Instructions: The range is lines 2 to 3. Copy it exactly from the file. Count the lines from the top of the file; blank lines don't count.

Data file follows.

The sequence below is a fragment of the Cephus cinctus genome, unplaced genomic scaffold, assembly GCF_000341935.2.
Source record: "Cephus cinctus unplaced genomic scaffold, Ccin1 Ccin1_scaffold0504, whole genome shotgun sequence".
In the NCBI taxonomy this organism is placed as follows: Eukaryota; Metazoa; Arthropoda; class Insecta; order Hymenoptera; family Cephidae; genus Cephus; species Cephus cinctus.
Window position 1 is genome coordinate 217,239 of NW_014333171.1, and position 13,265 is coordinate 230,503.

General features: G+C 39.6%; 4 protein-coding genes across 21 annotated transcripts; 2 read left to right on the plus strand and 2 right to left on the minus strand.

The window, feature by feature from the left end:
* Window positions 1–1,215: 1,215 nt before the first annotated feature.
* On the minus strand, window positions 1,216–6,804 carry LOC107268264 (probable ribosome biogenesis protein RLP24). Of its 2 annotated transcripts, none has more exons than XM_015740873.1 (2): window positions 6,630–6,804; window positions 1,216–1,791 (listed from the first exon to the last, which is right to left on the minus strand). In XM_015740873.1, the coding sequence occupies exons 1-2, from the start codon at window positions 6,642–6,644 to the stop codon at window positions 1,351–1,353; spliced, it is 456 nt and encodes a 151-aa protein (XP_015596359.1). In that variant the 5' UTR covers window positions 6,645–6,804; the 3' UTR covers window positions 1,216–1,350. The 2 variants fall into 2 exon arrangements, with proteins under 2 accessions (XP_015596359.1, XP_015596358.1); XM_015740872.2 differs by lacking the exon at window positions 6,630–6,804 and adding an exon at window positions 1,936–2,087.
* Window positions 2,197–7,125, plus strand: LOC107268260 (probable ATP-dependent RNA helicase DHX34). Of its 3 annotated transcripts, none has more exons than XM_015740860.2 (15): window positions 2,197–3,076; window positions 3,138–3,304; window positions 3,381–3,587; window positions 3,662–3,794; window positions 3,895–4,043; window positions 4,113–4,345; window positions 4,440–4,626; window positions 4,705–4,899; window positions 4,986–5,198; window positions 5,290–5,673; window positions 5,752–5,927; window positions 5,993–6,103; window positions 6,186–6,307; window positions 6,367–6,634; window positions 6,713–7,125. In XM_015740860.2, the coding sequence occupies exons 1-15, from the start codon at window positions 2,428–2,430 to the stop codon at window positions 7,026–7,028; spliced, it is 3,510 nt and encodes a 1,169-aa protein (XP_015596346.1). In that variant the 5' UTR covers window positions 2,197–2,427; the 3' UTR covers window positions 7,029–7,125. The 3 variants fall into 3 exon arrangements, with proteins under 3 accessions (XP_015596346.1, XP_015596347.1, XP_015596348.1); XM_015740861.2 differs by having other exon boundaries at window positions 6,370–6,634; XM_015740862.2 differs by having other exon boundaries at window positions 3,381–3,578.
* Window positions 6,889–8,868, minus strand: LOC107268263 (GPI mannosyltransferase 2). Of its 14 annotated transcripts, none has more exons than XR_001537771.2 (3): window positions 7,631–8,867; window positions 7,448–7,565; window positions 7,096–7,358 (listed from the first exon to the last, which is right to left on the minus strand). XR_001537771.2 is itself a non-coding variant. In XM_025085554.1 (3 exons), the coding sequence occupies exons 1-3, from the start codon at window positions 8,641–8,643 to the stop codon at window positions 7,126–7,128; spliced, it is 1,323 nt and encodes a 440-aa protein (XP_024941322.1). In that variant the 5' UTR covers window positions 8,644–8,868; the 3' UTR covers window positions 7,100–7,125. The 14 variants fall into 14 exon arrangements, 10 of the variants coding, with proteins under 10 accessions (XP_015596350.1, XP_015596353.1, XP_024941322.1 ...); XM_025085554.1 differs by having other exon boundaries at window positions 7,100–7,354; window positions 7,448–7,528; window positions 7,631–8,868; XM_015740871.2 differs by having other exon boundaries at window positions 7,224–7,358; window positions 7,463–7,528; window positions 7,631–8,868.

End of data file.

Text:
Source record: "Cephus cinctus unplaced genomic scaffold, Ccin1 Ccin1_scaffold0504, whole genome shotgun sequence".
In the NCBI taxonomy this organism is placed as follows: Eukaryota; Metazoa; Arthropoda; class Insecta; order Hymenoptera; family Cephidae; genus Cephus; species Cephus cinctus.